On the night flight home I tuned in to a conversation between the flight attendant and a French passenger. ‘Anything from the trolley?’ asked the attendant. ‘L’eau’ said the man. ‘Sorry, I don’t speak French,’ she said and carried on, wheeling her way into every elbow and knee in her path.

The Hoxton Paris 30-32 Rue du Sentier, 75002 Paris, France

I was a guest of The Hoxton Paris and my stay was complimentary. As always, my opinions are my own.

These Recent Things (Go, Go, Snow, Stop)

I was about to leave the house for the train station, but then a snowflake fluttered by. That busy day of meetings turned into a tea and email fest at home. Snow day. The chickens wouldn’t come out of their house for fear that the sky was falling. I had to take porridge and sweetcorn to their door. I didn’t have to wear socks and sandals, (like a total dude) but I did anyway, and I learnt my lesson.

I’m finding it hard to believe we’re already two months into the year, but I imagine we’re all feeling the same. I think that’s why I like to write this to you, to share stories, to document memories to reaffirm that I’ve been using my time for good things.

So, here are my recent oddments of joy and wonder.

The Artificial Things exhibition closed at Cambridge University, our BORDERS exhibition opened at St Bride Foundation in Fleet Street with an amazing response, and then we travelled to Tel Aviv Israel to launch our Girl Town exhibition.

I wrote about our trip to Tel Aviv – staying in a hovel box, meeting a cross eyed cat, sharing our exhibition, being featured in a national Israeli newspaper, eating weird snacks that made my lip swell up all pouty, hanging out with friends and seeing the sights and the sea.

When we got home I was interviewed by i24NEWS. Want to see me say ‘boobies’ in front of an international audience of millions? Of course you do!


Our dear Sandra chicken (RIP) was featured on the front cover of Practical Poultry, and some of my photographs of Kettles Yard were used in an educational publication based around nature in the house.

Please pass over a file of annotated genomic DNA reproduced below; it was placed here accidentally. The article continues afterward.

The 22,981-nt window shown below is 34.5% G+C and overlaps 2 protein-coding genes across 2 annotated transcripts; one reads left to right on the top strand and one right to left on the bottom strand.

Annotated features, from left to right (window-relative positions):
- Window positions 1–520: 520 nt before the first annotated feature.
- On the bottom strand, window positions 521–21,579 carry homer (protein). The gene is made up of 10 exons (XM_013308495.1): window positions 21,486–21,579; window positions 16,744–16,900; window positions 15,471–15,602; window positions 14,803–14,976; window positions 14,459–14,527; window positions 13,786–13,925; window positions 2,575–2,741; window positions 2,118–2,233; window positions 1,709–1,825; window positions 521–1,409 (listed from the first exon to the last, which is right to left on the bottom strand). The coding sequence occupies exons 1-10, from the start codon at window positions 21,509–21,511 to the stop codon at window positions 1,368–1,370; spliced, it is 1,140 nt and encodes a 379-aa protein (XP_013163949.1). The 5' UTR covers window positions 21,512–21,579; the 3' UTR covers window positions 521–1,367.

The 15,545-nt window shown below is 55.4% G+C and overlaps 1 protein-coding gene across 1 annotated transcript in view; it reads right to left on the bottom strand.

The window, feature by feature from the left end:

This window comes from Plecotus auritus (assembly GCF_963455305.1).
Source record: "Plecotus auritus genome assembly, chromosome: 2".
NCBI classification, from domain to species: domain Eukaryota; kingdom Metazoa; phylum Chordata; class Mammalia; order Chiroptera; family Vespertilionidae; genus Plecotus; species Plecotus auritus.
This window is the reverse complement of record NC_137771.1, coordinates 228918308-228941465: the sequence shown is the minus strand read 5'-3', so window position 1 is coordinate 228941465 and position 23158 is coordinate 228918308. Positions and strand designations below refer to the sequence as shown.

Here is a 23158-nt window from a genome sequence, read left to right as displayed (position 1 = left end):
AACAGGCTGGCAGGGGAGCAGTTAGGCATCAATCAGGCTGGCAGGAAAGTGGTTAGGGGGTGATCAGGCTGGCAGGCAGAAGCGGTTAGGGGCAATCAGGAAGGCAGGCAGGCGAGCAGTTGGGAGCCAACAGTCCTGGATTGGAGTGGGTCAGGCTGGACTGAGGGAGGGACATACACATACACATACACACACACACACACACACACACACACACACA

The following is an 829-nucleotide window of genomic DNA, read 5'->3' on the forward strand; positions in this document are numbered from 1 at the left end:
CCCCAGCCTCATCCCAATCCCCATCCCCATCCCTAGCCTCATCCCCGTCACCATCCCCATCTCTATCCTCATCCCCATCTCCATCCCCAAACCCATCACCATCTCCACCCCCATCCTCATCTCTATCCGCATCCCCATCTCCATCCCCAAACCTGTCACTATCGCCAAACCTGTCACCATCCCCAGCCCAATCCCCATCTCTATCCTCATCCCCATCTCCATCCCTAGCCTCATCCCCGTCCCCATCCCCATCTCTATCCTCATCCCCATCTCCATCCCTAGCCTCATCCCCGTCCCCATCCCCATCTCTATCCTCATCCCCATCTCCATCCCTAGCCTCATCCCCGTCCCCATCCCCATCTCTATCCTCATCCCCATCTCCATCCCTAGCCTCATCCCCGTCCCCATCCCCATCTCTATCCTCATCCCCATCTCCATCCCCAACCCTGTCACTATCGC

A Huff Post article that I wrote has been nominated for a Holland Press Award.

This blog has been shortlisted for the UK Blog Awards Best Travel Blog 2018.

And I got invited to visit a dog food factory and sample their food. Weird that they thought the offer might tempt me. I don’t even have a dog. (Or want to drive to Wales and eat dog food).


I ate a great meal at TOZI. I wrote about my great meal at TOZI.

I gave blood, Adam gave blood. I ate an orange Club biscuit and tried to sing Dub Be Good to Me to an old man. I wrote about it all here.

I went to the Embassy of the Netherlands and ate breakfast.

I ripped the front bumper off my car. 75% accident, 25% intent. (Two men came to tell me my bumper was hanging off, I was already out of the car and loading it into the back seat).


I went to Leigh on Sea. I saw the sea. I went to the Francesca Maffeo Gallery, recorded an interview, gave some portfolio reviews and saw some books with pigeons in.

And, in Southend, I saw a woman at the pedestrian crossing, standing in the middle of the road. She dropped something from under her arm, it bounced and rolled back into the road. It was a small dog in a little blue coat!


The end… for now.

FAQ: What Did You Do For Valentine’s Day?


I’ve lost count how many times I’ve been asked the question:

What did you do for Valentine’s day? Erm

Did you give a gift? Err, I’d say so, yes.
Did you go anywhere special? I guess!